Snapchat: the social media app we all know + (some of us) love. Since coming on the scene in 2011, Snapchat has taken off in Millennial + Gen Z culture. For many, it has become a part of daily life. Snapchat has leaked into our friendships + relationships, a like. As someone who has noticed the role Snapchat played in my dating life, I decided to see how others felt the platform played a role in their relationships both romantic + otherwise. After creating + distributing a survey, this is what I found.
Who + what are we snapping?
90% of the people who completed my survey said that they snap at least a few times a week. 74% snapping multiple times per day. So who are those people communicating with? Mostly friends, current romantic connections, family, and past romantic connections. What I found particularly interesting, is the differences in what we are snapping to friends versus what we send to a romantic partner. People are 14% more likely to send a cute selfie to a romantic connections than a friend but 39% more likely to send a comical (or ugly) selfie to a friend instead of a romantic connections. Other things people often snap both friends + romantic connections include nights out + things that remind them of the recipient.
Why are people snapping romantic connections?
There are many different reasons people are snapping current + past romantic connections. Many people said because they wanted to see or be seen by this connection. Others said to keep themselves in that persons thoughts or get attention from them. Other reasons were to attract or entice that person, starts a conversation, or because they saw something they felt that person might enjoy. Over 3/5ths of respondents use Snapchat simultaneously with texting or another form of messaging + 65% say it was used for entirely different conversations than what was being said over text.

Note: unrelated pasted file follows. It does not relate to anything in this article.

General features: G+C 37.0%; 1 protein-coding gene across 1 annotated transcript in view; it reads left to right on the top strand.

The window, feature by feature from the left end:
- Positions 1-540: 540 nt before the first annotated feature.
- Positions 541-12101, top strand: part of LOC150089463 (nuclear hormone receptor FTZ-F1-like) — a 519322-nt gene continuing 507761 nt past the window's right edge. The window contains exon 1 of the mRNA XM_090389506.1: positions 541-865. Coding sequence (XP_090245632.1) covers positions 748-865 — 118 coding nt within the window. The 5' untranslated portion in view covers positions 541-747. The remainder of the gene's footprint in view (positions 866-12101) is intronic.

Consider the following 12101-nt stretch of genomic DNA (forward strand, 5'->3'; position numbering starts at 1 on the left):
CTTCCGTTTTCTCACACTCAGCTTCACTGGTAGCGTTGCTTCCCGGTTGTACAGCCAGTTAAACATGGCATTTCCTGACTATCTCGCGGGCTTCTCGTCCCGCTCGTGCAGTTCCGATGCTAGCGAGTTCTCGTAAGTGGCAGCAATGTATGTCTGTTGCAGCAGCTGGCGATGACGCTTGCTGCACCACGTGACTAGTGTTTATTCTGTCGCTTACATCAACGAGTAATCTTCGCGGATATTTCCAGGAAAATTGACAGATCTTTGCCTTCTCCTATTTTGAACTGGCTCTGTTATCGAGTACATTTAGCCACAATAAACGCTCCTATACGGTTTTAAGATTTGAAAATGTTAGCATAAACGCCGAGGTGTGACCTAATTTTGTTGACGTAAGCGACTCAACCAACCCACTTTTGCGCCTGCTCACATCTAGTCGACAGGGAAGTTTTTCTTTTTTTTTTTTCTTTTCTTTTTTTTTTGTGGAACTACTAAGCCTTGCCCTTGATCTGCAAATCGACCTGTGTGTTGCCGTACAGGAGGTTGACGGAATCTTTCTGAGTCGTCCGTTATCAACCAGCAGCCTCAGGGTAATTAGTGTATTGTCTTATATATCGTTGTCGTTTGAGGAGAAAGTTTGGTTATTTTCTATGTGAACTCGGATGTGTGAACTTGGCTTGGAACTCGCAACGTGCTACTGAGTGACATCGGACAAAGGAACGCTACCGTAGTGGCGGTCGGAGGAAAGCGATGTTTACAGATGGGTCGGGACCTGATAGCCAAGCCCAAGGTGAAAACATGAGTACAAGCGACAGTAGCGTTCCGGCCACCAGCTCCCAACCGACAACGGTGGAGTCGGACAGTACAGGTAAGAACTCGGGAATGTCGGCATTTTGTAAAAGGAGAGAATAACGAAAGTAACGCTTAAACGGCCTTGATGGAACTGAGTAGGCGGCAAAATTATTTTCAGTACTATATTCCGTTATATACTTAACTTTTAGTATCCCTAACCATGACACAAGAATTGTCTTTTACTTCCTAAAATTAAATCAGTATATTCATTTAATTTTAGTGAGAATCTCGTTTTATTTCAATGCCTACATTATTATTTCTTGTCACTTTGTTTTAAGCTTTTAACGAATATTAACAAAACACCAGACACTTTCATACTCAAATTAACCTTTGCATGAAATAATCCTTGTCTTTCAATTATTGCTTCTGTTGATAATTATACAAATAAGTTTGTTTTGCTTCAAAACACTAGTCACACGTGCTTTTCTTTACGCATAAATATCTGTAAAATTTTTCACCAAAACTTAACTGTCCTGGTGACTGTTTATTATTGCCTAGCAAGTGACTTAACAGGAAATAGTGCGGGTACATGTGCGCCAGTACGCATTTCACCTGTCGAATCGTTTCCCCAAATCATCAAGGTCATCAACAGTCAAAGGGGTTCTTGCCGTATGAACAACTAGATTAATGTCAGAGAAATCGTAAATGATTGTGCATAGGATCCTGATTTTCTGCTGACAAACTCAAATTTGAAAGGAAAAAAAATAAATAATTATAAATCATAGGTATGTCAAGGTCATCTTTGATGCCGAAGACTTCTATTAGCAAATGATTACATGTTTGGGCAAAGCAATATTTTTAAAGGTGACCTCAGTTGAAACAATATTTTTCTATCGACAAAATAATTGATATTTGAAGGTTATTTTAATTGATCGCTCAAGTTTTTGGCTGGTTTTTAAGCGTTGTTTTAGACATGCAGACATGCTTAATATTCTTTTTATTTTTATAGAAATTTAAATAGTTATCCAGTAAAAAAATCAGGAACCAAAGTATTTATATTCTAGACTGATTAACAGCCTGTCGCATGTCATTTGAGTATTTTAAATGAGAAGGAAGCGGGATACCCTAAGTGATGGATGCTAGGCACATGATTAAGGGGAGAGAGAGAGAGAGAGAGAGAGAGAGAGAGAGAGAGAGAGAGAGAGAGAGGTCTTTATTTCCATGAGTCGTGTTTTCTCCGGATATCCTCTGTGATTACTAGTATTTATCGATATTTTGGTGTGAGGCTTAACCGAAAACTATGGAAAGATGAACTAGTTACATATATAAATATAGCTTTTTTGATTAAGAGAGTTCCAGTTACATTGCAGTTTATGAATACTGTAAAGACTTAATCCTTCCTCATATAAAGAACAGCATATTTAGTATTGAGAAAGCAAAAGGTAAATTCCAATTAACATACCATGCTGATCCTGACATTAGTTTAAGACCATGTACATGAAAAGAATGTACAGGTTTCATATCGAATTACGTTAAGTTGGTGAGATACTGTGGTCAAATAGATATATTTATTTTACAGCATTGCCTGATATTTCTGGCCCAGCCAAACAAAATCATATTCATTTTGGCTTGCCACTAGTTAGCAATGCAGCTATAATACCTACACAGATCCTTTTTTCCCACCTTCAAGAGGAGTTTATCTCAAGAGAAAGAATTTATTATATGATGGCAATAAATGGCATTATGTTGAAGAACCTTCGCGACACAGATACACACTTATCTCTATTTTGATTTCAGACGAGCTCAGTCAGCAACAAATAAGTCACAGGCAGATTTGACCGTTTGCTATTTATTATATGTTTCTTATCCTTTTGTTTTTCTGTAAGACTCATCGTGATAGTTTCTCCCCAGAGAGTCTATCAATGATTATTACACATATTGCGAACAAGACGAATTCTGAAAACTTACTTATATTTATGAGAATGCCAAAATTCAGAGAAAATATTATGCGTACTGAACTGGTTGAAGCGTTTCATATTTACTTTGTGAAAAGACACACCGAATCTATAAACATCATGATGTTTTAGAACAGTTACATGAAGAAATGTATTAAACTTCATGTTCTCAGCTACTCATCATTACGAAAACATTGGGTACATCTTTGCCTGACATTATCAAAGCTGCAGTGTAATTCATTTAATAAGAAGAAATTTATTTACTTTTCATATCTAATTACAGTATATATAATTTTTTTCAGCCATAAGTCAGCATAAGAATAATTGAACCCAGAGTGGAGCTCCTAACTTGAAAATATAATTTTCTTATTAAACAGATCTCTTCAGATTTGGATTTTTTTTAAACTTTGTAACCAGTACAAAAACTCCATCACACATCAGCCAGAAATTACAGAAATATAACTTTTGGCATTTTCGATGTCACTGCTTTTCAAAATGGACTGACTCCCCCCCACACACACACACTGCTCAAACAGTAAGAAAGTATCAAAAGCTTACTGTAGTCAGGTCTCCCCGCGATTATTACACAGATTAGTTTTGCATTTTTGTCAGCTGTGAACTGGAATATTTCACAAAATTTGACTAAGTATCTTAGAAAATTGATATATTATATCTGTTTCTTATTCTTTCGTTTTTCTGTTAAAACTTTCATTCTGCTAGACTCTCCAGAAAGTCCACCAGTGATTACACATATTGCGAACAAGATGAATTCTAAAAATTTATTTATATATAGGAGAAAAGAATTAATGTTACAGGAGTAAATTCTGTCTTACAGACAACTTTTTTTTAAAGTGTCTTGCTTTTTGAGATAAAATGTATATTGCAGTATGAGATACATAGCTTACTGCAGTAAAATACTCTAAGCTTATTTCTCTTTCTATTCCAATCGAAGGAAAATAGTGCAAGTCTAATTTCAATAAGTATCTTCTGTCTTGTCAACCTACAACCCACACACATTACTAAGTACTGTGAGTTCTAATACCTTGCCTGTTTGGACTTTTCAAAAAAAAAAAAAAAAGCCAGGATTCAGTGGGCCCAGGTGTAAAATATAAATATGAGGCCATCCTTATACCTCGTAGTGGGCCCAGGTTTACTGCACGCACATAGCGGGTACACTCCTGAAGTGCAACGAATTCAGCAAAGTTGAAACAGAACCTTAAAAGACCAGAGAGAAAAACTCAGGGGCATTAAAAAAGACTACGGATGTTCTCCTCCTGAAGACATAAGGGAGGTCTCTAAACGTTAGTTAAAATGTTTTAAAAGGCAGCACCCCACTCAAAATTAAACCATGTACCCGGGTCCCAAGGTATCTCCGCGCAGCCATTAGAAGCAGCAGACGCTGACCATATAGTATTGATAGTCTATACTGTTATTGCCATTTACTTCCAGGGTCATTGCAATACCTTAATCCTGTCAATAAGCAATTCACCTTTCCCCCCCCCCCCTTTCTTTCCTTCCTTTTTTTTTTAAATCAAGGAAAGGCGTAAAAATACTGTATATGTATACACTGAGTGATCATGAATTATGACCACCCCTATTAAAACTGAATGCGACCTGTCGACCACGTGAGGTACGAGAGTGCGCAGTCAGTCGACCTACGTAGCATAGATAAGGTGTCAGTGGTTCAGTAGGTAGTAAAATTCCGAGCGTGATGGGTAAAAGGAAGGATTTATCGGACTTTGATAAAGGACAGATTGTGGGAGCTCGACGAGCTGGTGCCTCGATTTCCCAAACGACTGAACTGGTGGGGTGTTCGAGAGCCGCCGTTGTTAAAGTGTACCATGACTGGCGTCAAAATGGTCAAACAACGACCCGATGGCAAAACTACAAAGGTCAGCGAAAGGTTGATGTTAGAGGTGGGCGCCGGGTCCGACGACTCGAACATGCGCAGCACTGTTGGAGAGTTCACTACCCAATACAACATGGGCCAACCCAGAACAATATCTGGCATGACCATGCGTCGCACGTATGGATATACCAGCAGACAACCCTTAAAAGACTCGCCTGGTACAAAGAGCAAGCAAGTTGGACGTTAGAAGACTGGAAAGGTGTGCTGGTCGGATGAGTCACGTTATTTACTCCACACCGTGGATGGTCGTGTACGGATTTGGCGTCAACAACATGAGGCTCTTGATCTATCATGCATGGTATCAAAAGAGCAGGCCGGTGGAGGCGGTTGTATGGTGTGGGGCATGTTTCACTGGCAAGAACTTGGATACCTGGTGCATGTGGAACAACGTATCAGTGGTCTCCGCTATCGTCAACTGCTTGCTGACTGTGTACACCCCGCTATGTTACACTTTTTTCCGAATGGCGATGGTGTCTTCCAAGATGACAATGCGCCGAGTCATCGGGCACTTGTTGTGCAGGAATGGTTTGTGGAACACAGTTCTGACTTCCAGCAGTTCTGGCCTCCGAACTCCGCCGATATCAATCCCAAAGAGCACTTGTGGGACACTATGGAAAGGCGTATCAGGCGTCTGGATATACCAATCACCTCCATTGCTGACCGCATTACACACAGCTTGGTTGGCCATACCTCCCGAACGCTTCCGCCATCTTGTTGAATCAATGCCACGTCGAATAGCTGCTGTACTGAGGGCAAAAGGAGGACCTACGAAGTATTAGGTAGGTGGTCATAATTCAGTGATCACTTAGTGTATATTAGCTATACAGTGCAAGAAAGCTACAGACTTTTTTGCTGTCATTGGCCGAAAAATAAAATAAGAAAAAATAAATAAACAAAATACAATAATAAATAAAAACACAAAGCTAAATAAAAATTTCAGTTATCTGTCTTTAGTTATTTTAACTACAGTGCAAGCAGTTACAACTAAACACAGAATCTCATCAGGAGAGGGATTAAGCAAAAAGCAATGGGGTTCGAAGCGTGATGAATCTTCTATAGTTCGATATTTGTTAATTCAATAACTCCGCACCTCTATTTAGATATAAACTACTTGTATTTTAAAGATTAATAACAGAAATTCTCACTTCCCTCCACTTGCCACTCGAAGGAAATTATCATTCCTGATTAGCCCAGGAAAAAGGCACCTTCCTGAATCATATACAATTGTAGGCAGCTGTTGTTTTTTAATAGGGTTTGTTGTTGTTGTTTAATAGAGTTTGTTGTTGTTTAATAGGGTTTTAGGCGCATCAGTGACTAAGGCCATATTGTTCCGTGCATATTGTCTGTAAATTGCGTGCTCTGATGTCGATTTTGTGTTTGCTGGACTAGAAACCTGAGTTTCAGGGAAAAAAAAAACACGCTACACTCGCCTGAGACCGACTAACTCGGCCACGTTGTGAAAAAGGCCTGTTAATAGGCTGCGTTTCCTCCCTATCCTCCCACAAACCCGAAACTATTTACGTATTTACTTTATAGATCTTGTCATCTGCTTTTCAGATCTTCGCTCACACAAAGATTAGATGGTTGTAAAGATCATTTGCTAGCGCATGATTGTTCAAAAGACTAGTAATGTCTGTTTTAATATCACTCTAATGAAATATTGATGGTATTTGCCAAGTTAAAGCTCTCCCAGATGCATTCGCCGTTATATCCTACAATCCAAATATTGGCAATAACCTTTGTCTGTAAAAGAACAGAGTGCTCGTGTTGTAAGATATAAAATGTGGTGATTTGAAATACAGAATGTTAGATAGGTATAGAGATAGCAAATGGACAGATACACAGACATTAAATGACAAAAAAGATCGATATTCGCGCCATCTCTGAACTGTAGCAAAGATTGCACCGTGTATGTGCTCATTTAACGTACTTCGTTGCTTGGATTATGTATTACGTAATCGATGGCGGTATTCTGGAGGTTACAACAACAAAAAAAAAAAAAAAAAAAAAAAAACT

Many survey respondents said they like Snapchat because it is a casual form of conversation. Dating has a lot of unwritten rules. One of those (dumb IMO) rules is to avoid “double” texting or sending two texts in a row without a response. Snapchat has become a way to circumvent that convention because it doesn’t “count” as a formal form of communication. It can often serve as a reminder that they need to respond to your message or just that you exist. People get busy + texts + interest in someone can often get overshadowed by work + other obligations (not that that’s a good excuse).
How do romantic connections affect our stories?
In June of 2014, Snapchat introduced the “My Story” feature. Your Story is available for all your connections to see. For many people, sending someone a snap that is also on your story is a no-no but when it comes to romantic connections, it can be a way to make the communication seem more casual, at least 97% of survey respondents thought so. All survey respondents said they checked to see if their romantic connection had viewed their story and strategically viewed or didn’t view the story of a romantic connection last year. All respondents also noted that what they put on their story was sometimes affected by the knowledge a romantic connection might see it. (This survey was taken before Snapchat forced you to watch everyone’s story- a mistake in many people’s opinion).
How is dating today affected by Snapchat?
Most respondents said that they saw no negative or positive affects to their dating life because of Snapchat. Those that did see negative affects cited jealousy as the biggest one. When Snapchat first launched, you were able to see who your connections snapped with most. Snapchat has since done away with this envy-inducing feature. Those who say Snapchat has positively affected their dating life say that the casualness of the medium gives them a glimpse into a romantic interests real-life that other networks don’t give. Others say it is a great way to get a response back in Snapchat + through text message without seeming overbearing. Only 42% do not consider Snapchat an important form of communication with romantic interests.
All in all, Snapchat can be a great tool for those 20-somethings out in the dating world. Most respondents agree that it shouldn’t be the primary form of communication but it is a great way to get to know someone + talk with them in a more casual atmosphere. It was also noted several times what a great tool Snapchat is for long distance relationship.
This survey was taken by single (not married) respondents ages 20-34. The gender make skewed heavily female with only 5% of respondents identifying as male.
In the case of this article a romantic connection is defined as a significant other, someone you were interested in seeing romantically (or casually), or someone who was interested in dating in seeing you romantically (or casually).